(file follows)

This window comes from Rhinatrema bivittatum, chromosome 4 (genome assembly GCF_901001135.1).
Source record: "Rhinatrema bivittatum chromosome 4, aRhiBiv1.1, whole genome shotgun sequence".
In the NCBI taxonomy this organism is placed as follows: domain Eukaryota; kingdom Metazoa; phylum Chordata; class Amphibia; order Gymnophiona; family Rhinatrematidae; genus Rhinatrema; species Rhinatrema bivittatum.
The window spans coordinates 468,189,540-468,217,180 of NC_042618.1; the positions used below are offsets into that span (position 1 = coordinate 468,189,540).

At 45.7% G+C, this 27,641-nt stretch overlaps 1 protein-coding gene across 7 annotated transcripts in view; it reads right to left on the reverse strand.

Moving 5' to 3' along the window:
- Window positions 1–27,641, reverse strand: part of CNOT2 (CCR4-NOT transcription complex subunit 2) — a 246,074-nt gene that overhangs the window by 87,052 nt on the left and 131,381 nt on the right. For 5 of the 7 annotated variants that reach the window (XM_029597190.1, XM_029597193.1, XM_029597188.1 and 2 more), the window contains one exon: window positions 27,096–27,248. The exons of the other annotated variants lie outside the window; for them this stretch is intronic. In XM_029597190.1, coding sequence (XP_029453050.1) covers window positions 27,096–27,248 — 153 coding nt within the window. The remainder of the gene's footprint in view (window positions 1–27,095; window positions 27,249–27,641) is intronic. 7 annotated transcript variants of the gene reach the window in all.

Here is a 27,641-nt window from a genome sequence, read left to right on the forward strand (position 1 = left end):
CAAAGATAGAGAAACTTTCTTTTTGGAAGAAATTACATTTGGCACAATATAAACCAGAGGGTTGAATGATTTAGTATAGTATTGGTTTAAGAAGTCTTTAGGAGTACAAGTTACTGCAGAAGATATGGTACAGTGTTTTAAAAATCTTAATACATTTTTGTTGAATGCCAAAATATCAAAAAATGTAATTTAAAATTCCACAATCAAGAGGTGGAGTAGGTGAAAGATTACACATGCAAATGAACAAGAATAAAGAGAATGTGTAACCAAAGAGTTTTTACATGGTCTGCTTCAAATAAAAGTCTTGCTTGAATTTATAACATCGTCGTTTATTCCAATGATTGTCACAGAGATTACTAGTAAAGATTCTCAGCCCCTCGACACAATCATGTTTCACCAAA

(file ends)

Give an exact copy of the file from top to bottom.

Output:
This window comes from Rhinatrema bivittatum, chromosome 4 (genome assembly GCF_901001135.1).
Source record: "Rhinatrema bivittatum chromosome 4, aRhiBiv1.1, whole genome shotgun sequence".
In the NCBI taxonomy this organism is placed as follows: domain Eukaryota; kingdom Metazoa; phylum Chordata; class Amphibia; order Gymnophiona; family Rhinatrematidae; genus Rhinatrema; species Rhinatrema bivittatum.
The window spans coordinates 468,189,540-468,217,180 of NC_042618.1; the positions used below are offsets into that span (position 1 = coordinate 468,189,540).

At 45.7% G+C, this 27,641-nt stretch overlaps 1 protein-coding gene across 7 annotated transcripts in view; it reads right to left on the reverse strand.

Moving 5' to 3' along the window:
- Window positions 1–27,641, reverse strand: part of CNOT2 (CCR4-NOT transcription complex subunit 2) — a 246,074-nt gene that overhangs the window by 87,052 nt on the left and 131,381 nt on the right. For 5 of the 7 annotated variants that reach the window (XM_029597190.1, XM_029597193.1, XM_029597188.1 and 2 more), the window contains one exon: window positions 27,096–27,248. The exons of the other annotated variants lie outside the window; for them this stretch is intronic. In XM_029597190.1, coding sequence (XP_029453050.1) covers window positions 27,096–27,248 — 153 coding nt within the window. The remainder of the gene's footprint in view (window positions 1–27,095; window positions 27,249–27,641) is intronic. 7 annotated transcript variants of the gene reach the window in all.

Here is a 27,641-nt window from a genome sequence, read left to right on the forward strand (position 1 = left end):
CAAAGATAGAGAAACTTTCTTTTTGGAAGAAATTACATTTGGCACAATATAAACCAGAGGGTTGAATGATTTAGTATAGTATTGGTTTAAGAAGTCTTTAGGAGTACAAGTTACTGCAGAAGATATGGTACAGTGTTTTAAAAATCTTAATACATTTTTGTTGAATGCCAAAATATCAAAAAATGTAATTTAAAATTCCACAATCAAGAGGTGGAGTAGGTGAAAGATTACACATGCAAATGAACAAGAATAAAGAGAATGTGTAACCAAAGAGTTTTTACATGGTCTGCTTCAAATAAAAGTCTTGCTTGAATTTATAACATCGTCGTTTATTCCAATGATTGTCACAGAGATTACTAGTAAAGATTCTCAGCCCCTCGACACAATCATGTTTCACCAAA